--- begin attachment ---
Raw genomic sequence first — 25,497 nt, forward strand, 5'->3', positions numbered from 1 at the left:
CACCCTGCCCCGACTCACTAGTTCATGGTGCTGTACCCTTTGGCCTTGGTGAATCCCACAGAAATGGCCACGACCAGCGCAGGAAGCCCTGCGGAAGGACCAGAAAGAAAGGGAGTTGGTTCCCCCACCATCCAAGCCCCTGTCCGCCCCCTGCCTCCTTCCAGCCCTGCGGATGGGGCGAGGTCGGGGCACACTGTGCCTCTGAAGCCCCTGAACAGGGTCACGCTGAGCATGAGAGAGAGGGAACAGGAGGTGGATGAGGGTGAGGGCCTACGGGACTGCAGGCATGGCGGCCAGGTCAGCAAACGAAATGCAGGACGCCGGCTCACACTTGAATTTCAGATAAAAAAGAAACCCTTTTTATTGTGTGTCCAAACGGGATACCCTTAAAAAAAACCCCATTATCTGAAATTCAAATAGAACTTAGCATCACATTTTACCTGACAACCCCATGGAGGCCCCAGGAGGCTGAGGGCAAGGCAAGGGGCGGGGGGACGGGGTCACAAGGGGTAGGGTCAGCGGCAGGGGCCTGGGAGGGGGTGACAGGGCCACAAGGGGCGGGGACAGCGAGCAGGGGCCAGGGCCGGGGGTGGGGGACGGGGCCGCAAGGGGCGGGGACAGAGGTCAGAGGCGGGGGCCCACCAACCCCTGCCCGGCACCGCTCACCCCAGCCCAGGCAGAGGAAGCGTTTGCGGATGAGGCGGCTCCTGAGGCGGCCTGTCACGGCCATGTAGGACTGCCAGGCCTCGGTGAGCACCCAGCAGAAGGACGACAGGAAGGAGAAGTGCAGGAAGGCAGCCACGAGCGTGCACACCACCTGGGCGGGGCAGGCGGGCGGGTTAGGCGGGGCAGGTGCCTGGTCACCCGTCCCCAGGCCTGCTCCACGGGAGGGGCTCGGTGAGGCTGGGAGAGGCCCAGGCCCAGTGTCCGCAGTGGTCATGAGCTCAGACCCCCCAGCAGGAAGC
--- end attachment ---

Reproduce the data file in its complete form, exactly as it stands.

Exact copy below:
Raw genomic sequence first — 25,497 nt, forward strand, 5'->3', positions numbered from 1 at the left:
CACCCTGCCCCGACTCACTAGTTCATGGTGCTGTACCCTTTGGCCTTGGTGAATCCCACAGAAATGGCCACGACCAGCGCAGGAAGCCCTGCGGAAGGACCAGAAAGAAAGGGAGTTGGTTCCCCCACCATCCAAGCCCCTGTCCGCCCCCTGCCTCCTTCCAGCCCTGCGGATGGGGCGAGGTCGGGGCACACTGTGCCTCTGAAGCCCCTGAACAGGGTCACGCTGAGCATGAGAGAGAGGGAACAGGAGGTGGATGAGGGTGAGGGCCTACGGGACTGCAGGCATGGCGGCCAGGTCAGCAAACGAAATGCAGGACGCCGGCTCACACTTGAATTTCAGATAAAAAAGAAACCCTTTTTATTGTGTGTCCAAACGGGATACCCTTAAAAAAAACCCCATTATCTGAAATTCAAATAGAACTTAGCATCACATTTTACCTGACAACCCCATGGAGGCCCCAGGAGGCTGAGGGCAAGGCAAGGGGCGGGGGGACGGGGTCACAAGGGGTAGGGTCAGCGGCAGGGGCCTGGGAGGGGGTGACAGGGCCACAAGGGGCGGGGACAGCGAGCAGGGGCCAGGGCCGGGGGTGGGGGACGGGGCCGCAAGGGGCGGGGACAGAGGTCAGAGGCGGGGGCCCACCAACCCCTGCCCGGCACCGCTCACCCCAGCCCAGGCAGAGGAAGCGTTTGCGGATGAGGCGGCTCCTGAGGCGGCCTGTCACGGCCATGTAGGACTGCCAGGCCTCGGTGAGCACCCAGCAGAAGGACGACAGGAAGGAGAAGTGCAGGAAGGCAGCCACGAGCGTGCACACCACCTGGGCGGGGCAGGCGGGCGGGTTAGGCGGGGCAGGTGCCTGGTCACCCGTCCCCAGGCCTGCTCCACGGGAGGGGCTCGGTGAGGCTGGGAGAGGCCCAGGCCCAGTGTCCGCAGTGGTCATGAGCTCAGACCCCCCAGCAGGAAGC